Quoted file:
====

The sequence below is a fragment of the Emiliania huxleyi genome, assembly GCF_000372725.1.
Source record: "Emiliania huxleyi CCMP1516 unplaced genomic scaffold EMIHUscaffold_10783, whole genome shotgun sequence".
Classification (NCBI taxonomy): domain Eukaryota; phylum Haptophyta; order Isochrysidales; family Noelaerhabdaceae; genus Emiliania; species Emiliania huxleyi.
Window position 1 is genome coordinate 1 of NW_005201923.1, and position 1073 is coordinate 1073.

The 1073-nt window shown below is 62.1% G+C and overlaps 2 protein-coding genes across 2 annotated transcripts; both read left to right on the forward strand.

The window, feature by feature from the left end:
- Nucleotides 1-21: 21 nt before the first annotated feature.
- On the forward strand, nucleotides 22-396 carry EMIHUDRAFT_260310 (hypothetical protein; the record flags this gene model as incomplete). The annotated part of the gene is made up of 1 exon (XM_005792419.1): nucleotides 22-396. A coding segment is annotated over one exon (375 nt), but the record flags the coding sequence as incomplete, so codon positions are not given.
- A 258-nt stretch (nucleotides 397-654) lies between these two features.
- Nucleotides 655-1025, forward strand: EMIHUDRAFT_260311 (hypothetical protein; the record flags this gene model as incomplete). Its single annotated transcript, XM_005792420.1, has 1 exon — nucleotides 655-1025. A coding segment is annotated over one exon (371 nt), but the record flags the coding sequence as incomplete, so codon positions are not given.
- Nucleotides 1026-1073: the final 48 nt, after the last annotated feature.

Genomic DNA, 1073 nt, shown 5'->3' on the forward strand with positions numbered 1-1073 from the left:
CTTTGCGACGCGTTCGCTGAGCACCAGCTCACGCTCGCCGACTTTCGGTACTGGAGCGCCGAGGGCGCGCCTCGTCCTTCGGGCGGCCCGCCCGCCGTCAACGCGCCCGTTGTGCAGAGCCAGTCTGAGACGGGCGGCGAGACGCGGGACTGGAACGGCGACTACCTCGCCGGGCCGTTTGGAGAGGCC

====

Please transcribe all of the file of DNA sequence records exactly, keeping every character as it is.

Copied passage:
The sequence below is a fragment of the Emiliania huxleyi genome, assembly GCF_000372725.1.
Source record: "Emiliania huxleyi CCMP1516 unplaced genomic scaffold EMIHUscaffold_10783, whole genome shotgun sequence".
Classification (NCBI taxonomy): domain Eukaryota; phylum Haptophyta; order Isochrysidales; family Noelaerhabdaceae; genus Emiliania; species Emiliania huxleyi.
Window position 1 is genome coordinate 1 of NW_005201923.1, and position 1073 is coordinate 1073.

The 1073-nt window shown below is 62.1% G+C and overlaps 2 protein-coding genes across 2 annotated transcripts; both read left to right on the forward strand.

The window, feature by feature from the left end:
- Nucleotides 1-21: 21 nt before the first annotated feature.
- On the forward strand, nucleotides 22-396 carry EMIHUDRAFT_260310 (hypothetical protein; the record flags this gene model as incomplete). The annotated part of the gene is made up of 1 exon (XM_005792419.1): nucleotides 22-396. A coding segment is annotated over one exon (375 nt), but the record flags the coding sequence as incomplete, so codon positions are not given.
- A 258-nt stretch (nucleotides 397-654) lies between these two features.
- Nucleotides 655-1025, forward strand: EMIHUDRAFT_260311 (hypothetical protein; the record flags this gene model as incomplete). Its single annotated transcript, XM_005792420.1, has 1 exon — nucleotides 655-1025. A coding segment is annotated over one exon (371 nt), but the record flags the coding sequence as incomplete, so codon positions are not given.
- Nucleotides 1026-1073: the final 48 nt, after the last annotated feature.

Genomic DNA, 1073 nt, shown 5'->3' on the forward strand with positions numbered 1-1073 from the left:
CTTTGCGACGCGTTCGCTGAGCACCAGCTCACGCTCGCCGACTTTCGGTACTGGAGCGCCGAGGGCGCGCCTCGTCCTTCGGGCGGCCCGCCCGCCGTCAACGCGCCCGTTGTGCAGAGCCAGTCTGAGACGGGCGGCGAGACGCGGGACTGGAACGGCGACTACCTCGCCGGGCCGTTTGGAGAGGCC